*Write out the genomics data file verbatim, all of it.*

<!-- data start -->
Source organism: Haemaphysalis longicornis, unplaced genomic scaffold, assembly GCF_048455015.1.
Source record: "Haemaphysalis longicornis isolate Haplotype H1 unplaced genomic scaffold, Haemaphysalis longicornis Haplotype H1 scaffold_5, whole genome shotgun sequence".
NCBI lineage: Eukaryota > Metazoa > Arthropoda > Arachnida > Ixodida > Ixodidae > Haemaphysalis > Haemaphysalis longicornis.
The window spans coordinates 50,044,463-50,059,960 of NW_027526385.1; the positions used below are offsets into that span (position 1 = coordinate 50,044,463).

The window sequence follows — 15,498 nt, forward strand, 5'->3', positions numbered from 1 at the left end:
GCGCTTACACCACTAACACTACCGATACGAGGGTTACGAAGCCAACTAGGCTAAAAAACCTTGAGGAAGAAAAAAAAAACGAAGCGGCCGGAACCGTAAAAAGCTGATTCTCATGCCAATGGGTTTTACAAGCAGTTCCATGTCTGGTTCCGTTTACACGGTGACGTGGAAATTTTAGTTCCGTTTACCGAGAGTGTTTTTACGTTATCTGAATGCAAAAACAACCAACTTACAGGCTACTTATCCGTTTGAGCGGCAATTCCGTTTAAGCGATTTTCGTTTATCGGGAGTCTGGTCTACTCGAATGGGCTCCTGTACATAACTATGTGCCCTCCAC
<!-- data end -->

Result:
Source organism: Haemaphysalis longicornis, unplaced genomic scaffold, assembly GCF_048455015.1.
Source record: "Haemaphysalis longicornis isolate Haplotype H1 unplaced genomic scaffold, Haemaphysalis longicornis Haplotype H1 scaffold_5, whole genome shotgun sequence".
NCBI lineage: Eukaryota > Metazoa > Arthropoda > Arachnida > Ixodida > Ixodidae > Haemaphysalis > Haemaphysalis longicornis.
The window spans coordinates 50,044,463-50,059,960 of NW_027526385.1; the positions used below are offsets into that span (position 1 = coordinate 50,044,463).

The window sequence follows — 15,498 nt, forward strand, 5'->3', positions numbered from 1 at the left end:
GCGCTTACACCACTAACACTACCGATACGAGGGTTACGAAGCCAACTAGGCTAAAAAACCTTGAGGAAGAAAAAAAAAACGAAGCGGCCGGAACCGTAAAAAGCTGATTCTCATGCCAATGGGTTTTACAAGCAGTTCCATGTCTGGTTCCGTTTACACGGTGACGTGGAAATTTTAGTTCCGTTTACCGAGAGTGTTTTTACGTTATCTGAATGCAAAAACAACCAACTTACAGGCTACTTATCCGTTTGAGCGGCAATTCCGTTTAAGCGATTTTCGTTTATCGGGAGTCTGGTCTACTCGAATGGGCTCCTGTACATAACTATGTGCCCTCCAC